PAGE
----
Type in The Galapagos

February 2019. Originally copyrighted and posted in "Type for Life" by the Center for the Applications of Psychological Type, Gainesville, FL. Used with permission.

I just took a trip of a lifetime and I travel extensively so that's saying a lot—seven days in the Galapagos onboard a National Geographic/Lindblad ship.

I travelled with another ESTJ, an ENFP, an ENTJ, and an ENFJ. We all had a lot to say about our experiences, and we did!! We were in a magical place. We had a wonderful time enjoying each other's company and respecting each other's needs for some quiet down time. We are all in the second half of our lives, embracing our introverted sides.

We focused on our Sensing sides with small details about the differences of the birds, iguanas and turtles on different islands. The broader issues of the effects of global warming and trying to grasp the essence of the area called upon our Intuitive sides.

Please indulge my Sensing side for a bit while I check out yours with some details. Probably everyone has heard of the place—600 miles off the coast of Ecuador in the Pacific Ocean. And you might know that three ocean currents converge there bringing together an unusual assortment of wildlife.

And probably everyone has seen pictures of its animal inhabitants and knows they are not fearful of people. It was so strange to walk up to a bird and not have it fly away, and in fact, watch it try to get closer at times. There was one particularly determined bird trying to pluck one hiker's gray hair for her nest.

And probably everyone knows about Charles Darwin's observation of how the finches were different depending on the island they lived on, which led him to the theory of natural selection. Did you also know why Darwin wanted to be on shore while his ship, the HMS Beagle, went in search of water? In addition to being a curious person, he also suffered horrible seasickness!

We were very impressed with the management of the Galapagos. Yes, Sensing and Judging were needed by all. Luckily all of the rules made logical (T) sense — stay 6 feet from the wildlife (although they didn't always stay 6 feet away from us — there was a tortoise so fascinated by a woman's pink tennis shoes that he began "stalking" her! Our presence is not supposed to interfere with their lives so no engaging with the animals. You had to hold yourself back from "baby talk" with those super cute baby sea lions.

The rules go on… Travel only with a Galapagos national park guide in groups of 16 or less. Land on an island in only designated times (we often had 8-10 am slots) and only in designated areas, staying on the marked paths with your guide. That was tough for some of the passengers who were clearly used to wandering off on their own. This is not a time to use your Perceiving side to explore something else. Areas are often off-limits so as to minimize the environmental damage any visitor causes.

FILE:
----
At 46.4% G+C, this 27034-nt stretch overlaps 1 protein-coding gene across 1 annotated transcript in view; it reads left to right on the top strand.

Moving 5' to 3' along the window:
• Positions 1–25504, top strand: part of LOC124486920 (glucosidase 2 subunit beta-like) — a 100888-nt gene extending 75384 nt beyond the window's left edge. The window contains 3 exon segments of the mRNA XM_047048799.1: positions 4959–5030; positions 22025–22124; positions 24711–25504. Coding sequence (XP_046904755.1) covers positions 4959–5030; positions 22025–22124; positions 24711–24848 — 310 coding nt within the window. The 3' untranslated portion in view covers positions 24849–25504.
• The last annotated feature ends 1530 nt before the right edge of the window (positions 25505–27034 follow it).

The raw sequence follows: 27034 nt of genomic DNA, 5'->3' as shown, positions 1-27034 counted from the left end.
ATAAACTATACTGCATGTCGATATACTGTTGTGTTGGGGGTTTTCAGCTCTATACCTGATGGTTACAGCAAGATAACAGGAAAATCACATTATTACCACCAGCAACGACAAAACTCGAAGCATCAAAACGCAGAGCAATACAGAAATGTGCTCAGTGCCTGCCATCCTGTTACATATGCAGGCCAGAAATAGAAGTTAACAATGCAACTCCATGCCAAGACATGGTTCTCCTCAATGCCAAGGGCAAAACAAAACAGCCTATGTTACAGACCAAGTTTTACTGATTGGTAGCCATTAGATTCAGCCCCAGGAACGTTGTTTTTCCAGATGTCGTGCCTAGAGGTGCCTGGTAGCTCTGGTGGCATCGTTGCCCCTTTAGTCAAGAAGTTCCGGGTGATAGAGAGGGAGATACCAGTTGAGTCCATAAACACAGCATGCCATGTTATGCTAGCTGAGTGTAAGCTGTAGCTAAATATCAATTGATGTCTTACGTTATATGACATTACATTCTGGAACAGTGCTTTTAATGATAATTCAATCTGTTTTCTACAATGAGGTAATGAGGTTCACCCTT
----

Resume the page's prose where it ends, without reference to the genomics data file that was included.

And the pay-off for following the rules: seeing things you will never see anywhere else! One 40-minute snorkeling session included swimming with birds (penguins), reptiles (turtles and iguanas), mammals (sea lions), and multiple kinds of fish.

We got to see blue-footed boobies doing a courtship dance and, at another time, dive bombing for food in the ocean. (Boobies are beloved birds with blue feet in case you were wondering.) We saw different kinds of both land and sea tortoises (after which the island area is named) and different kinds of iguanas (they have the only sea-going iguanas in the world).

It was a challenge to kick our internet habits — we were either out of range or had very slow connections. I visited a school on one of the islands; they pay $1,400/month for 3 megabytes of data. Students have to surrender their cell phones and forgo YouTube.

The islands include active and inactive volcanos. One night in 1954 an area simply rose about 15 feet (uplifted is the technical term) due to volcanic activity. Geologists love the Galapagos, too!

And yes, climate change is impacting the area. Currents are getting warmer which will drive away some of the wildlife.

And human impact on the area is resulting in feral cats, feral goats, and blackberries, among other things. There are programs to eradicate these invaders. Some turtle populations have disappeared on a few islands, so there are programs to bring them back.

All of us, but particularly the two ESTJs, were concerned with the efficiency of the operation. Many ships in the area are smaller but we chose a larger one because it was a good compromise for various individual needs. How were they going to get 95 of us off the ship, on to zodiacs, and on the island. It was wonderful to watch! We lined up with our life jackets on, the cruise manager counted us off (including any groups), the crew gave us a hand on and off the zodiac (wet landings can be tricky), and the guides miraculously spaced us out on land.

We were awakened each morning with the most wonderful voice saying, "Good morning, good morning." Our cruise director would frame everything in a positive way, even the early morning wake-up times.

The food crew were similarly efficient. One of our travelers had allergy issues, and the waiters always found her with dishes made to accommodate, no matter where she was sitting. The attention to detail was incredible! And the kindness of the crew was so appreciated.

I had heard wonderful things about the Galapagos, and they are true. Visit if you possibly can, no matter what your type.